Profile: Braidy Industries new Chief Procurement Officer, Stephen Miller
In a wave of new key executives being announced by Braidy Industries to lead the company forward in the construction of its aluminium rolling mill in Kentucky, US, Stephen Miller has been announced as Chief Procurement Officer.
With over 200 years of industrial and management experience between the executive management team, Miller will play an important part in the company’s newest venture.
No stranger to executive roles in procurement, Miller worked for Cummins Engine Company for 20 years, making his way through the ranks to become a Director of Capital Procurement.
Upon leaving Cummins, Miller became a Senior Director at ArvinMeritor Ltd., a leading global supplier of drivetrain, mobility and aftermarket solutions for industrial markets and commercial vehicles.
Following a brief stint at ArvinMeritor, Miller moved onto leading aluminium trading manufacturer, Wabash National Corporation. Here, he acted as both Vice President and General Manager of the industrial purchasing consortium.
With Miller having significant experience in his area of expertise, Braidy’s CEO Craig Bouchard is confident in his new team.
"We are delighted to bring this unprecedented collection of skills to bear on the Braidy Industries mission, as we deliver quality aluminium products and ultra-high strength alloys produced in Eastern Kentucky to our customers in the North America, South America, Europe and Asia. Our cost structure allows a global footprint.”
Joining Miller on the new executive team are experts in Construction, Engineering, Manufacturing, Human Resources, Marketing, Governmental Relations, Sales, IT and Administration.
Expected to be built by 2020, the Aluminium Mill will cost $1.3bn, providing 1000 construction jobs in the process and 550 advanced manufacturing jobs once completed.
EU and US agree end to Airbus-Boeing supply chain tariffs
The EU and US have agreed to resolve a 17-year dispute over aircraft subsidies, suspending tariffs on billions of dollars' worth of goods that have plagued procurement leaders on both sides of the Atlantic.
Under an agreement reached by European Commission Executive Vice-President Valdis Dombrovskis and US Trade Representative Katherine Tai on Tuesday, the tariffs will be halted for a period of at least five years.
It will bring an end to punitive and disruptive levies on supply chains that have little to do with the argument, which became embroiled in the trade battle. Businesses on both sides of the dispute have been hit with more than $3.3bn in duties since they were first imposed by the US in October 2019, according the EC.
The US imposed charges on goods upto $7.5bn in response to a World Trade Organisation ruling that judged the EU’s support of Airbus, its biggest aircraft manufacturer, unlawful. A year later in November 2020, the EU hit back. The WTO found the US had violated trade rules in its favourable treatment of Boeing, and was hit with EU duties worth $4bn.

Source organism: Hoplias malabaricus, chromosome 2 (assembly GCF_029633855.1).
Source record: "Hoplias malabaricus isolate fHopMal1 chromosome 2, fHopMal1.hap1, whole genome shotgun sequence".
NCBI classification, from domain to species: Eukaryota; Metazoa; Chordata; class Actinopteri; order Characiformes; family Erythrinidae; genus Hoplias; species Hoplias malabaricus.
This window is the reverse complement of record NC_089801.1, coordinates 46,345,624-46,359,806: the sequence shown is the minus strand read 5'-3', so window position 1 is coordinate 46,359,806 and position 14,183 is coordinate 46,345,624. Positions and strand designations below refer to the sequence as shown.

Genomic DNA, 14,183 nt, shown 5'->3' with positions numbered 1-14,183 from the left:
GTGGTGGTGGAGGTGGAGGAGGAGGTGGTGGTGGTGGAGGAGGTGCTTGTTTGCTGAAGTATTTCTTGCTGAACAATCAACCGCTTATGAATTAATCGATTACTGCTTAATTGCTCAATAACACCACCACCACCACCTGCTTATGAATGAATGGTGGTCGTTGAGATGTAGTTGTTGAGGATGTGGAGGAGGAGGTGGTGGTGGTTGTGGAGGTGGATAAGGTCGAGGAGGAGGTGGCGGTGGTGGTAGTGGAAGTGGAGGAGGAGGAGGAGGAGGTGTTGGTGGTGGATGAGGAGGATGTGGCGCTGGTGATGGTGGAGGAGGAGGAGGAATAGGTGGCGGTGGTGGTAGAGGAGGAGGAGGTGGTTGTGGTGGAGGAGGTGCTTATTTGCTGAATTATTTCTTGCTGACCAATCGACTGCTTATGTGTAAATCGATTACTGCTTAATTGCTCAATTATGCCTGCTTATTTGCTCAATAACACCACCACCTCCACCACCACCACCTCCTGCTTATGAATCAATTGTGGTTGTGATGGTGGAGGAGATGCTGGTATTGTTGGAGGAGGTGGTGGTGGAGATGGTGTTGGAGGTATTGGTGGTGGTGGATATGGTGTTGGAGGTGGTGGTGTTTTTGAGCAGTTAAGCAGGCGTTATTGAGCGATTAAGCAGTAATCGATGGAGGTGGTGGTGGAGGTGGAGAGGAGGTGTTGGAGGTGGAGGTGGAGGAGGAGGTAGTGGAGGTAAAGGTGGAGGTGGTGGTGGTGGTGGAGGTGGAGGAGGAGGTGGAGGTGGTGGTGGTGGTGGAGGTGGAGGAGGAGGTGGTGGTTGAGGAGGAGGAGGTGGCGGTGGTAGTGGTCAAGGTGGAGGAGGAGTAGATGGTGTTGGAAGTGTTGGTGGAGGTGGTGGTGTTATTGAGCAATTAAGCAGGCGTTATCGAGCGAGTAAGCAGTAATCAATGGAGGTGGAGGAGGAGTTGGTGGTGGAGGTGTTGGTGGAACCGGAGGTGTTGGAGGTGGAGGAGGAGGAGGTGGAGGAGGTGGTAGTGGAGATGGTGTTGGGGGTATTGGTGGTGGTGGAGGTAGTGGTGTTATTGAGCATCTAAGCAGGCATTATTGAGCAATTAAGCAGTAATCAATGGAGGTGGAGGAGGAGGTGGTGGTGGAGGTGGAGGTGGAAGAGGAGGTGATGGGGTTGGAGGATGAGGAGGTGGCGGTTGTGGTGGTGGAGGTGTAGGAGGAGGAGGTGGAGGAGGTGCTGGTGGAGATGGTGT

In all the tariffs affected $11.5bn worth of goods, including French cheese, Scotch whisky, aircraft and machinery in Europe, and sugarcane products, handbags and tobacco in America. Procurement leaders on both sides of the fence were forced to wrestle with tariffs of 15% on aircraft and components, and 25% on non-aircraft related products.
Boeing-Airbus dispute by the numbers
- The dispute began in 2004
- Tariffs suspended for 5 years
- $11.5bn worth of goods affected by tariffs
- $3.3bn in duties paid by businesses to date
- 15% levy on aircraft and 25% on non-aircraft goods suspended
Both sides welcome end to tariffs
European Commission President Ursula von der Leyen branded the truce a “major step” in ending what is the longest running dispute in WTO history. It began in 2004.
“I am happy to see that after intensive work between the European Commission and the US administration, our transatlantic partnership is on its way to reaching cruising speed. This shows the new spirit of cooperation between the EU and the US and that we can solve the other issues to our mutual benefit,” she added.
Both aircraft manufacturers have welcomed the news. Airbus said in a statement that it will hopefully bring to an end the “lose-lose tariffs” that are affecting industries already facing “many challenges”. Boeing added that it will “fully support the U.S. Government’s efforts to ensure that the principles in this understanding are respected”.
The US aerospace firm added: "The understanding reached today commits the EU to addressing launch aid, and leaves in place the necessary rules to ensure that the EU and United States live up to that commitment, without requiring further WTO action."
This week’s decision expands upon a short-term tariff truce announced in March this year. The EC says it will work closely with the US to try and further resolve the dispute, establishing a Working Group on Large Civil Aircraft led by each side’s trade minister.
Airbus last month signalled to suppliers that post-pandemic recovery was on the horizon, telling them to scale up to meet a return to pre-COVID manufacturing levels. “The aviation sector is beginning to recover from the COVID-19 crisis,” said Airbus chief executive Guillaume Faury, adding that suppliers should prepare for a period of intensive production “when market conditions call for it.”